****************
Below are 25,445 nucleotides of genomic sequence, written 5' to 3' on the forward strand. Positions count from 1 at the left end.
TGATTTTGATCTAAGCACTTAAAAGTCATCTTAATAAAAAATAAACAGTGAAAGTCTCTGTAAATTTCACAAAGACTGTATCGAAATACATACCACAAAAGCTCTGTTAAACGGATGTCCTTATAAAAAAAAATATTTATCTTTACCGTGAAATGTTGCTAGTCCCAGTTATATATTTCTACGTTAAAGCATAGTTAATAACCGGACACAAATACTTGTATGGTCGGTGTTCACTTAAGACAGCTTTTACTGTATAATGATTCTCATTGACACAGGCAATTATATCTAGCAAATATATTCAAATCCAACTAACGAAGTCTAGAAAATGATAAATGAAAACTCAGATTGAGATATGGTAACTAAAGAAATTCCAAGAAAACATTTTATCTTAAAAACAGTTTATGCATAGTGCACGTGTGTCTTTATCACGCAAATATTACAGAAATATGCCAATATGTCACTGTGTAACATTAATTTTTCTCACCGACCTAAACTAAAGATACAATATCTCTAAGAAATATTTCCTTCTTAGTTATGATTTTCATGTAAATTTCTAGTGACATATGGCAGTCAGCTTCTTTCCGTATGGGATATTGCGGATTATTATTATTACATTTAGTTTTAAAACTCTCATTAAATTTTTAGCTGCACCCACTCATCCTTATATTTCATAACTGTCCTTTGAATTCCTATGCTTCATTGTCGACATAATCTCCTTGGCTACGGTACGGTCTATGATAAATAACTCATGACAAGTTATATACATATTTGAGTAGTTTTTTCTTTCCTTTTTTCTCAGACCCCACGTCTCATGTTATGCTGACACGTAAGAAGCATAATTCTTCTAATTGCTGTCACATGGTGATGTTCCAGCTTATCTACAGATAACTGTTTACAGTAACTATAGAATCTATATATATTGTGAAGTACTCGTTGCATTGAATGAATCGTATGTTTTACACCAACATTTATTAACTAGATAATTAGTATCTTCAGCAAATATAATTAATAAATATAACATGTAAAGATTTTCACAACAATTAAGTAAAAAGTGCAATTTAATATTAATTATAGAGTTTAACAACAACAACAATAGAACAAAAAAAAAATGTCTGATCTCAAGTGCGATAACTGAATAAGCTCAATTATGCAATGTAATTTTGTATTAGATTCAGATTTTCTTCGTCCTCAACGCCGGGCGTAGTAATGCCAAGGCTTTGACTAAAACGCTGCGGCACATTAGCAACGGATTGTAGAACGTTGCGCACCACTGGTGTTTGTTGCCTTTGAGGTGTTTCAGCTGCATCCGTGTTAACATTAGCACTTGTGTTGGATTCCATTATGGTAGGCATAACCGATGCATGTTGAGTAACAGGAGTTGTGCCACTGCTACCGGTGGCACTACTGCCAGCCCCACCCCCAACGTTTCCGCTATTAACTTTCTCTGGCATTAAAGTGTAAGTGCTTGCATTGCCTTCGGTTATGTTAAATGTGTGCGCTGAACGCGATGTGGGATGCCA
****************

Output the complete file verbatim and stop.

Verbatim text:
Below are 25,445 nucleotides of genomic sequence, written 5' to 3' on the forward strand. Positions count from 1 at the left end.
TGATTTTGATCTAAGCACTTAAAAGTCATCTTAATAAAAAATAAACAGTGAAAGTCTCTGTAAATTTCACAAAGACTGTATCGAAATACATACCACAAAAGCTCTGTTAAACGGATGTCCTTATAAAAAAAAATATTTATCTTTACCGTGAAATGTTGCTAGTCCCAGTTATATATTTCTACGTTAAAGCATAGTTAATAACCGGACACAAATACTTGTATGGTCGGTGTTCACTTAAGACAGCTTTTACTGTATAATGATTCTCATTGACACAGGCAATTATATCTAGCAAATATATTCAAATCCAACTAACGAAGTCTAGAAAATGATAAATGAAAACTCAGATTGAGATATGGTAACTAAAGAAATTCCAAGAAAACATTTTATCTTAAAAACAGTTTATGCATAGTGCACGTGTGTCTTTATCACGCAAATATTACAGAAATATGCCAATATGTCACTGTGTAACATTAATTTTTCTCACCGACCTAAACTAAAGATACAATATCTCTAAGAAATATTTCCTTCTTAGTTATGATTTTCATGTAAATTTCTAGTGACATATGGCAGTCAGCTTCTTTCCGTATGGGATATTGCGGATTATTATTATTACATTTAGTTTTAAAACTCTCATTAAATTTTTAGCTGCACCCACTCATCCTTATATTTCATAACTGTCCTTTGAATTCCTATGCTTCATTGTCGACATAATCTCCTTGGCTACGGTACGGTCTATGATAAATAACTCATGACAAGTTATATACATATTTGAGTAGTTTTTTCTTTCCTTTTTTCTCAGACCCCACGTCTCATGTTATGCTGACACGTAAGAAGCATAATTCTTCTAATTGCTGTCACATGGTGATGTTCCAGCTTATCTACAGATAACTGTTTACAGTAACTATAGAATCTATATATATTGTGAAGTACTCGTTGCATTGAATGAATCGTATGTTTTACACCAACATTTATTAACTAGATAATTAGTATCTTCAGCAAATATAATTAATAAATATAACATGTAAAGATTTTCACAACAATTAAGTAAAAAGTGCAATTTAATATTAATTATAGAGTTTAACAACAACAACAATAGAACAAAAAAAAAATGTCTGATCTCAAGTGCGATAACTGAATAAGCTCAATTATGCAATGTAATTTTGTATTAGATTCAGATTTTCTTCGTCCTCAACGCCGGGCGTAGTAATGCCAAGGCTTTGACTAAAACGCTGCGGCACATTAGCAACGGATTGTAGAACGTTGCGCACCACTGGTGTTTGTTGCCTTTGAGGTGTTTCAGCTGCATCCGTGTTAACATTAGCACTTGTGTTGGATTCCATTATGGTAGGCATAACCGATGCATGTTGAGTAACAGGAGTTGTGCCACTGCTACCGGTGGCACTACTGCCAGCCCCACCCCCAACGTTTCCGCTATTAACTTTCTCTGGCATTAAAGTGTAAGTGCTTGCATTGCCTTCGGTTATGTTAAATGTGTGCGCTGAACGCGATGTGGGATGCCA